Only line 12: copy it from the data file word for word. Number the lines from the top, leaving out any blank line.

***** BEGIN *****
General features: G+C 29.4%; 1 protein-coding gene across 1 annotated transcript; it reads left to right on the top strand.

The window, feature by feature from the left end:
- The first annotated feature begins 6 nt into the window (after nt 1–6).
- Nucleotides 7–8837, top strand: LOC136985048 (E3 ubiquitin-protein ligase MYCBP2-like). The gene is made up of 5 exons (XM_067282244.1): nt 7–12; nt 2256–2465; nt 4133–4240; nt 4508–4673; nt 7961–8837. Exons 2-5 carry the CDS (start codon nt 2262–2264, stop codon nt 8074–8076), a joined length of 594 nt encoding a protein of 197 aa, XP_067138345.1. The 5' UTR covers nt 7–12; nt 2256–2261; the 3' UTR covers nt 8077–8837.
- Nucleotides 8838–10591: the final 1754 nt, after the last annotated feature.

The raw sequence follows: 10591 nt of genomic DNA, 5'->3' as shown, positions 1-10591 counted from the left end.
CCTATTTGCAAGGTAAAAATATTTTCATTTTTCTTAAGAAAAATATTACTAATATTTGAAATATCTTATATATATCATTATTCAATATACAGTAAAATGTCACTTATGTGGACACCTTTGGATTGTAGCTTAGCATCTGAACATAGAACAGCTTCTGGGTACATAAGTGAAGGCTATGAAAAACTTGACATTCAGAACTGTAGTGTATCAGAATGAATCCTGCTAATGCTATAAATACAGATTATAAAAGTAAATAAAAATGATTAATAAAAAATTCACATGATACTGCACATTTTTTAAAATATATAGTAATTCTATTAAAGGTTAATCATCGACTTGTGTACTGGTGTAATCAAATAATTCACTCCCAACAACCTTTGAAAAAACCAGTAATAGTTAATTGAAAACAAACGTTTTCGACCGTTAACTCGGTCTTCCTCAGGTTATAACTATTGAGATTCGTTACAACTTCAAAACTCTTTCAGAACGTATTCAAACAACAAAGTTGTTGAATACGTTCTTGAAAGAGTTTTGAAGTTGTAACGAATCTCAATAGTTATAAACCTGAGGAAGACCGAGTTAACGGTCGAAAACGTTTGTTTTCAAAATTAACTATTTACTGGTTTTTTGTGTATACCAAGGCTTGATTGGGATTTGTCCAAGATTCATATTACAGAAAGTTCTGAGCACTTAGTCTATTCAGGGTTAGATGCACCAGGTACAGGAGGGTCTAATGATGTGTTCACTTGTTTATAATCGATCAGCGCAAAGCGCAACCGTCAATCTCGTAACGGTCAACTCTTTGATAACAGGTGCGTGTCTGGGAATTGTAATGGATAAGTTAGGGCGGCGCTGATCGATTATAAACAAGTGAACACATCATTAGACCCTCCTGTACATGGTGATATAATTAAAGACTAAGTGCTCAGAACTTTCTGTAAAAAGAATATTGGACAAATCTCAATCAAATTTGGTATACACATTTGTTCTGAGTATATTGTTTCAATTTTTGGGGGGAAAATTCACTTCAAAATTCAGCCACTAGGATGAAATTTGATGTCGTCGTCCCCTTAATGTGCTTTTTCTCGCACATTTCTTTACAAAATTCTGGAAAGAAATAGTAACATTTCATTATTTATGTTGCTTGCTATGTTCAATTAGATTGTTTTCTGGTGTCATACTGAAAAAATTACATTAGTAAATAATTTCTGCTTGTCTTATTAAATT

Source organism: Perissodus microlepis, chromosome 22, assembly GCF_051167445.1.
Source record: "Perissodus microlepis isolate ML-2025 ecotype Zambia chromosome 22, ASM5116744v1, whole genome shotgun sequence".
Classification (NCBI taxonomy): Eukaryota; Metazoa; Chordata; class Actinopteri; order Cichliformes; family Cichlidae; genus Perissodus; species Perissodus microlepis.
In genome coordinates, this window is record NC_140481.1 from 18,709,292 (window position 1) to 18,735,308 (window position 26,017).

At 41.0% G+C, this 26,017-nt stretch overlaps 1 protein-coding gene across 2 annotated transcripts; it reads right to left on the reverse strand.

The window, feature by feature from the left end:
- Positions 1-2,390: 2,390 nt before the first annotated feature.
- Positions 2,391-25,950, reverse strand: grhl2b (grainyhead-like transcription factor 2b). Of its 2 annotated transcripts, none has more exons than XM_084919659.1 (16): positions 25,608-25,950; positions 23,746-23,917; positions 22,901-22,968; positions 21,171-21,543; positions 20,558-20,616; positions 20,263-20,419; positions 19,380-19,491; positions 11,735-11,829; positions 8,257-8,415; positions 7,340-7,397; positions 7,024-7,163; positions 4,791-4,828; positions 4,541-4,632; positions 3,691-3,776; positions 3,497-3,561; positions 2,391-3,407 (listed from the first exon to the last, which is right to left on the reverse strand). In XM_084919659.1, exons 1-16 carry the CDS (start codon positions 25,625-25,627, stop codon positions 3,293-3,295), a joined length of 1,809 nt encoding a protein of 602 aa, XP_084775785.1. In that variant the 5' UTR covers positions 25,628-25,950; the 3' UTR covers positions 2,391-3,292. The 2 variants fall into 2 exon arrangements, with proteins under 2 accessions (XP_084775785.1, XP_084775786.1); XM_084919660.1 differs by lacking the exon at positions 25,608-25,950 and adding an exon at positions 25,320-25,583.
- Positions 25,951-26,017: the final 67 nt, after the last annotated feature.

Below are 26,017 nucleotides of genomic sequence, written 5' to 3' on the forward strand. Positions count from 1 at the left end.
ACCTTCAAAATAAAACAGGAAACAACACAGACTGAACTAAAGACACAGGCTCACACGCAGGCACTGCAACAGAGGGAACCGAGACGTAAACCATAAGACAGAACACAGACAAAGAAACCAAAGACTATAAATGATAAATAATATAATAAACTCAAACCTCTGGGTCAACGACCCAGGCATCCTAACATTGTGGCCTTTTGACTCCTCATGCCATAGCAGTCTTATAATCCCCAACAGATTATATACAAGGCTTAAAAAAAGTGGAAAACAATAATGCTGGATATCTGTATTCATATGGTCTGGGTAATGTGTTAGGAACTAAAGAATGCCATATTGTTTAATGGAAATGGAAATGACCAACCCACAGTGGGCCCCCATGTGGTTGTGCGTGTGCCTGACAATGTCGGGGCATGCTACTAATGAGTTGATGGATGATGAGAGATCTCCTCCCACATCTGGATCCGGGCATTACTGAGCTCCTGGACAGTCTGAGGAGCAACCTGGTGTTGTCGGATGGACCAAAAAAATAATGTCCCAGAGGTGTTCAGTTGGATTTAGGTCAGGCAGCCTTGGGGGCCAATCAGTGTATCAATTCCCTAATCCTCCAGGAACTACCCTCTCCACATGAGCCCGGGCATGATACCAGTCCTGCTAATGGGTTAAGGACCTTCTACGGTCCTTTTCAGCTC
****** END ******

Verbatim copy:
At 41.0% G+C, this 26,017-nt stretch overlaps 1 protein-coding gene across 2 annotated transcripts; it reads right to left on the reverse strand.